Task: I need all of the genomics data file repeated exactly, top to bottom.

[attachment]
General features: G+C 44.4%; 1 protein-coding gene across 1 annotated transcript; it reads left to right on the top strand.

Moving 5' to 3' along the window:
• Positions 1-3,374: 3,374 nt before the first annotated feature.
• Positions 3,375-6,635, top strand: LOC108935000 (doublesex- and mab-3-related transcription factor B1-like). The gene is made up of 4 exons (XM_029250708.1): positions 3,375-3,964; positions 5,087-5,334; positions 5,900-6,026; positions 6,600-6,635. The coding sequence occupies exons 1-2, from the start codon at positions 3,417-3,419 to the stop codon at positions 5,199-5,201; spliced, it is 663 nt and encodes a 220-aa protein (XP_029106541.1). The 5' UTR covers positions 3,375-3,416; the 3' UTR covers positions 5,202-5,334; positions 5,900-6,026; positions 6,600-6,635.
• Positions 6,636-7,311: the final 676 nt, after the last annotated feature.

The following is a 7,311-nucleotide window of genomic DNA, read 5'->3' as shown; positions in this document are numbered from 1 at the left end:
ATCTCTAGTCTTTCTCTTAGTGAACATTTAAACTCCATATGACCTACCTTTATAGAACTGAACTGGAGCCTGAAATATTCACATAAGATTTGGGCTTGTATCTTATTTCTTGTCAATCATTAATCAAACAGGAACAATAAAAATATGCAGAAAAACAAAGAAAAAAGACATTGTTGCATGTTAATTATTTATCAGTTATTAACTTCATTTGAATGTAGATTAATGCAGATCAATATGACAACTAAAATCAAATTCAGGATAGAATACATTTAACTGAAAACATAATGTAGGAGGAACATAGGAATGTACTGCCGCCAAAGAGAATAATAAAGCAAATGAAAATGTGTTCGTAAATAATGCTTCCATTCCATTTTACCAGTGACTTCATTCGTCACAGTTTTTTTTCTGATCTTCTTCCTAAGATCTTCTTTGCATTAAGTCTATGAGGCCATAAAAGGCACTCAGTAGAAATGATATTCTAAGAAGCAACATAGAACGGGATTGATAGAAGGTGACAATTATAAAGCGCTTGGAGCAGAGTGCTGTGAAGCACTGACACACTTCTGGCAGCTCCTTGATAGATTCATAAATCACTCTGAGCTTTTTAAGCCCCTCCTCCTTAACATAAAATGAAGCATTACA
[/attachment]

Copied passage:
General features: G+C 44.4%; 1 protein-coding gene across 1 annotated transcript; it reads left to right on the top strand.

Moving 5' to 3' along the window:
• Positions 1-3,374: 3,374 nt before the first annotated feature.
• Positions 3,375-6,635, top strand: LOC108935000 (doublesex- and mab-3-related transcription factor B1-like). The gene is made up of 4 exons (XM_029250708.1): positions 3,375-3,964; positions 5,087-5,334; positions 5,900-6,026; positions 6,600-6,635. The coding sequence occupies exons 1-2, from the start codon at positions 3,417-3,419 to the stop codon at positions 5,199-5,201; spliced, it is 663 nt and encodes a 220-aa protein (XP_029106541.1). The 5' UTR covers positions 3,375-3,416; the 3' UTR covers positions 5,202-5,334; positions 5,900-6,026; positions 6,600-6,635.
• Positions 6,636-7,311: the final 676 nt, after the last annotated feature.

The following is a 7,311-nucleotide window of genomic DNA, read 5'->3' as shown; positions in this document are numbered from 1 at the left end:
ATCTCTAGTCTTTCTCTTAGTGAACATTTAAACTCCATATGACCTACCTTTATAGAACTGAACTGGAGCCTGAAATATTCACATAAGATTTGGGCTTGTATCTTATTTCTTGTCAATCATTAATCAAACAGGAACAATAAAAATATGCAGAAAAACAAAGAAAAAAGACATTGTTGCATGTTAATTATTTATCAGTTATTAACTTCATTTGAATGTAGATTAATGCAGATCAATATGACAACTAAAATCAAATTCAGGATAGAATACATTTAACTGAAAACATAATGTAGGAGGAACATAGGAATGTACTGCCGCCAAAGAGAATAATAAAGCAAATGAAAATGTGTTCGTAAATAATGCTTCCATTCCATTTTACCAGTGACTTCATTCGTCACAGTTTTTTTTCTGATCTTCTTCCTAAGATCTTCTTTGCATTAAGTCTATGAGGCCATAAAAGGCACTCAGTAGAAATGATATTCTAAGAAGCAACATAGAACGGGATTGATAGAAGGTGACAATTATAAAGCGCTTGGAGCAGAGTGCTGTGAAGCACTGACACACTTCTGGCAGCTCCTTGATAGATTCATAAATCACTCTGAGCTTTTTAAGCCCCTCCTCCTTAACATAAAATGAAGCATTACA